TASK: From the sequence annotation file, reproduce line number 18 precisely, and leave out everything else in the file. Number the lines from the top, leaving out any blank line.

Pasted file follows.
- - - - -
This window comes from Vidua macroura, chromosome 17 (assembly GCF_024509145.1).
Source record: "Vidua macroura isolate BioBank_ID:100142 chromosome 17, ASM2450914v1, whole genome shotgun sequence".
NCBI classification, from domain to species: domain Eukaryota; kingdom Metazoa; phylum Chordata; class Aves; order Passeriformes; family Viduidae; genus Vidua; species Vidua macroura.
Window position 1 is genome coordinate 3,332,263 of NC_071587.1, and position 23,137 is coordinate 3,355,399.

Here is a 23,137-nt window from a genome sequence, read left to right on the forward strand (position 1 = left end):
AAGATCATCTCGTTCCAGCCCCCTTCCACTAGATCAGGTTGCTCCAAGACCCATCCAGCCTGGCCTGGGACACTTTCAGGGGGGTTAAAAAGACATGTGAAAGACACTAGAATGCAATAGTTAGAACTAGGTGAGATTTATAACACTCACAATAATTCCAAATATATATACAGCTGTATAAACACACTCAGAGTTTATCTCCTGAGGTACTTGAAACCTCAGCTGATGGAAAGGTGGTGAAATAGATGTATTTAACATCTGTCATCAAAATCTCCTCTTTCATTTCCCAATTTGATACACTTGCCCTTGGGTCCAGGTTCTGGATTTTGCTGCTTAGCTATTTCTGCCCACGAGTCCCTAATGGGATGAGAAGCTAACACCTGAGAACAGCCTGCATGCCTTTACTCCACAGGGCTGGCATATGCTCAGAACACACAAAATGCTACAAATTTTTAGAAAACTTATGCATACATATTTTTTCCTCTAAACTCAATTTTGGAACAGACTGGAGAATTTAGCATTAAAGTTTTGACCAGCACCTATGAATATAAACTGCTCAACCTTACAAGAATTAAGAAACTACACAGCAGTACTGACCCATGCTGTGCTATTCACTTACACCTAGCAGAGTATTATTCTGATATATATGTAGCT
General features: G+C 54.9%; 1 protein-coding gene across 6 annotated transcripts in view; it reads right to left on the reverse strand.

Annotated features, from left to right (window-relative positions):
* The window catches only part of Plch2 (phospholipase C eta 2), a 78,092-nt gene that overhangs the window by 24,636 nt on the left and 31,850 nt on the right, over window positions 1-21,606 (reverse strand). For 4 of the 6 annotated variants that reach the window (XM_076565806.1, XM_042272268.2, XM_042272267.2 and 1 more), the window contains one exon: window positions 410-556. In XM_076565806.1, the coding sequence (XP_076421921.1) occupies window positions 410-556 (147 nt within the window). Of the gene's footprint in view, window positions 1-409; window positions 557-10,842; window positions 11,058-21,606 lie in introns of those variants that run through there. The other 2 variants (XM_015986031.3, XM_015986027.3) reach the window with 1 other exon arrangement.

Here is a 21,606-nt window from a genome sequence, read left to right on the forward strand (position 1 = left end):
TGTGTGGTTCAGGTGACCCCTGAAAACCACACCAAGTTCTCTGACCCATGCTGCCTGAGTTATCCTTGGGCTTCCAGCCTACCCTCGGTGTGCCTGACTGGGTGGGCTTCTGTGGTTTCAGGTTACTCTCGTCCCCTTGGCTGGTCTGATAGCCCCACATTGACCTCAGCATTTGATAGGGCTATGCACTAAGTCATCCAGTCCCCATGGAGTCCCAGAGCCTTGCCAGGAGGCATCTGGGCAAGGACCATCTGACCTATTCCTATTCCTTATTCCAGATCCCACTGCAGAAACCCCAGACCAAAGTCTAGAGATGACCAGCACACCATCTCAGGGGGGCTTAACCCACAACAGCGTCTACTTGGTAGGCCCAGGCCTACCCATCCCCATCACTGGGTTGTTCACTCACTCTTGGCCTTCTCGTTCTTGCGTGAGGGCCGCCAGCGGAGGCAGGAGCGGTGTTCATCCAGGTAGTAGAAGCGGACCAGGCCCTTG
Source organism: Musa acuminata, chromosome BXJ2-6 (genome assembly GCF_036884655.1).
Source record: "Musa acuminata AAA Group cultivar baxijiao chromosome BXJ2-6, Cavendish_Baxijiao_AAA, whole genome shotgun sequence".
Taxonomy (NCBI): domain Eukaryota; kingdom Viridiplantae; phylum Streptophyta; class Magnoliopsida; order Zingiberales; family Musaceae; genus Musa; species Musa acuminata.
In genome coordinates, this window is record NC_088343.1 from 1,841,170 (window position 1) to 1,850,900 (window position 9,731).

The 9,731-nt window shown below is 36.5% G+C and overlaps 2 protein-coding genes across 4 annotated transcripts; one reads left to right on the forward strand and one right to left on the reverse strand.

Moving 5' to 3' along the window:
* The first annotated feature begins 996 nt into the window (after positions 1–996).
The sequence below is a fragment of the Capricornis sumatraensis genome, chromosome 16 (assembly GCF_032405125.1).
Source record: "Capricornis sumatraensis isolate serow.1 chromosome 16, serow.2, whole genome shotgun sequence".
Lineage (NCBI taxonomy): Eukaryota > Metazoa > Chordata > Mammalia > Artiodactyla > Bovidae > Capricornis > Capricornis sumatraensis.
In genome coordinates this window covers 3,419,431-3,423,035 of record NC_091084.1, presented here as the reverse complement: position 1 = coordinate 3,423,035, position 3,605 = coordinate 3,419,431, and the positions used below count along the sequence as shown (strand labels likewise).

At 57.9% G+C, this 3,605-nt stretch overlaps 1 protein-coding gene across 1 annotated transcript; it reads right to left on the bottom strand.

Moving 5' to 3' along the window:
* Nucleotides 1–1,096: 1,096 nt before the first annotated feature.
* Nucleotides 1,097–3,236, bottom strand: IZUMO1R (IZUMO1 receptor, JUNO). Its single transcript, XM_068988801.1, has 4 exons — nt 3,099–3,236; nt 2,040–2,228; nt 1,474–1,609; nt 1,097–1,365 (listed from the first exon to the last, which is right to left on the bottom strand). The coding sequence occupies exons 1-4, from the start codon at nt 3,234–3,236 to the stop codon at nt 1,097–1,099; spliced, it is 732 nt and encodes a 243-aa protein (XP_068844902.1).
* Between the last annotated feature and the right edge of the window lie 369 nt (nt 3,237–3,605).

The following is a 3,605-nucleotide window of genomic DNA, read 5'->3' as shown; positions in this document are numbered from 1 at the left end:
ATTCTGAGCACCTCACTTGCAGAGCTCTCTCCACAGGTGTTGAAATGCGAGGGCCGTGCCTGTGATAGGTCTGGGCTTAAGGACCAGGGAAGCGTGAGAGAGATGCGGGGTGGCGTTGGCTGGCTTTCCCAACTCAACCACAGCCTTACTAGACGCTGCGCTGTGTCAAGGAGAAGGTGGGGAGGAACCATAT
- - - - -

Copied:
* The first annotated feature begins 996 nt into the window (after positions 1–996).